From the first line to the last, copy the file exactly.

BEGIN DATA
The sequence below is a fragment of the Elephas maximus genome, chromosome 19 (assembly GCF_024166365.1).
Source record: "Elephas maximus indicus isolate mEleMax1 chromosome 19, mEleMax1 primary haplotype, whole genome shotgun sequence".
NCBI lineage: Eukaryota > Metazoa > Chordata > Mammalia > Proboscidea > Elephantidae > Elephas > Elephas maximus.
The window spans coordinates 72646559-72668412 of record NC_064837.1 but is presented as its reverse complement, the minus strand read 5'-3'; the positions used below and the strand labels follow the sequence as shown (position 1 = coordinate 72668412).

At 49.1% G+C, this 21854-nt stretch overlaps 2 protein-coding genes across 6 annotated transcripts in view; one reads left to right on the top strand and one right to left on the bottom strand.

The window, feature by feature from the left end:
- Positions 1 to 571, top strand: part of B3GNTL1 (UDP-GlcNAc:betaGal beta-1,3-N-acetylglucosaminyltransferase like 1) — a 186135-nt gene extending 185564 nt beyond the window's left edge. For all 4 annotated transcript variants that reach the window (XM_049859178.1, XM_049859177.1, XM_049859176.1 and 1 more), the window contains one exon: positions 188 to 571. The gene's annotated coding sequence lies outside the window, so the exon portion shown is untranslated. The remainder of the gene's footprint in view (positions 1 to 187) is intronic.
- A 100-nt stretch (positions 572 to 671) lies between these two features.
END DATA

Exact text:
The sequence below is a fragment of the Elephas maximus genome, chromosome 19 (assembly GCF_024166365.1).
Source record: "Elephas maximus indicus isolate mEleMax1 chromosome 19, mEleMax1 primary haplotype, whole genome shotgun sequence".
NCBI lineage: Eukaryota > Metazoa > Chordata > Mammalia > Proboscidea > Elephantidae > Elephas > Elephas maximus.
The window spans coordinates 72646559-72668412 of record NC_064837.1 but is presented as its reverse complement, the minus strand read 5'-3'; the positions used below and the strand labels follow the sequence as shown (position 1 = coordinate 72668412).

At 49.1% G+C, this 21854-nt stretch overlaps 2 protein-coding genes across 6 annotated transcripts in view; one reads left to right on the top strand and one right to left on the bottom strand.

The window, feature by feature from the left end:
- Positions 1 to 571, top strand: part of B3GNTL1 (UDP-GlcNAc:betaGal beta-1,3-N-acetylglucosaminyltransferase like 1) — a 186135-nt gene extending 185564 nt beyond the window's left edge. For all 4 annotated transcript variants that reach the window (XM_049859178.1, XM_049859177.1, XM_049859176.1 and 1 more), the window contains one exon: positions 188 to 571. The gene's annotated coding sequence lies outside the window, so the exon portion shown is untranslated. The remainder of the gene's footprint in view (positions 1 to 187) is intronic.
- A 100-nt stretch (positions 572 to 671) lies between these two features.